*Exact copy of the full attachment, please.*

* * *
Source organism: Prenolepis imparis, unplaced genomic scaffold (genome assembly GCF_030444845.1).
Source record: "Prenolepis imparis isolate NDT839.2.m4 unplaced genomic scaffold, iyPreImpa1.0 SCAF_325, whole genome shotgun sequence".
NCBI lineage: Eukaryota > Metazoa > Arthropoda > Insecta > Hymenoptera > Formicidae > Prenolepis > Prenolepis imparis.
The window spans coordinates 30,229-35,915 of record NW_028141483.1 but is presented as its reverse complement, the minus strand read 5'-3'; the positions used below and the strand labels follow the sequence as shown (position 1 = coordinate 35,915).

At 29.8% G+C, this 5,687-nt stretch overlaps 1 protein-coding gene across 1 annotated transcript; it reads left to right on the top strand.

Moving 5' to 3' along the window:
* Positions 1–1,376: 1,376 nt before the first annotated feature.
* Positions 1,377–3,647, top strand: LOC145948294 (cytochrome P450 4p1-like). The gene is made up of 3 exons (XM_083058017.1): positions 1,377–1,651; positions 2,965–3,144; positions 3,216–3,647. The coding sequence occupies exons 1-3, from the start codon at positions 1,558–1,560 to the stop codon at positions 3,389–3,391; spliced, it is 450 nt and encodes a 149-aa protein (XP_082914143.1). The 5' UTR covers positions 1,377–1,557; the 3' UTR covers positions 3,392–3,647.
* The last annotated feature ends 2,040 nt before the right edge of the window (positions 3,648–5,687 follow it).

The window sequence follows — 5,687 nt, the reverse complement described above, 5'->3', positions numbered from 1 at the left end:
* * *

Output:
Source organism: Prenolepis imparis, unplaced genomic scaffold (genome assembly GCF_030444845.1).
Source record: "Prenolepis imparis isolate NDT839.2.m4 unplaced genomic scaffold, iyPreImpa1.0 SCAF_325, whole genome shotgun sequence".
NCBI lineage: Eukaryota > Metazoa > Arthropoda > Insecta > Hymenoptera > Formicidae > Prenolepis > Prenolepis imparis.
The window spans coordinates 30,229-35,915 of record NW_028141483.1 but is presented as its reverse complement, the minus strand read 5'-3'; the positions used below and the strand labels follow the sequence as shown (position 1 = coordinate 35,915).

At 29.8% G+C, this 5,687-nt stretch overlaps 1 protein-coding gene across 1 annotated transcript; it reads left to right on the top strand.

Moving 5' to 3' along the window:
* Positions 1–1,376: 1,376 nt before the first annotated feature.
* Positions 1,377–3,647, top strand: LOC145948294 (cytochrome P450 4p1-like). The gene is made up of 3 exons (XM_083058017.1): positions 1,377–1,651; positions 2,965–3,144; positions 3,216–3,647. The coding sequence occupies exons 1-3, from the start codon at positions 1,558–1,560 to the stop codon at positions 3,389–3,391; spliced, it is 450 nt and encodes a 149-aa protein (XP_082914143.1). The 5' UTR covers positions 1,377–1,557; the 3' UTR covers positions 3,392–3,647.
* The last annotated feature ends 2,040 nt before the right edge of the window (positions 3,648–5,687 follow it).

The window sequence follows — 5,687 nt, the reverse complement described above, 5'->3', positions numbered from 1 at the left end: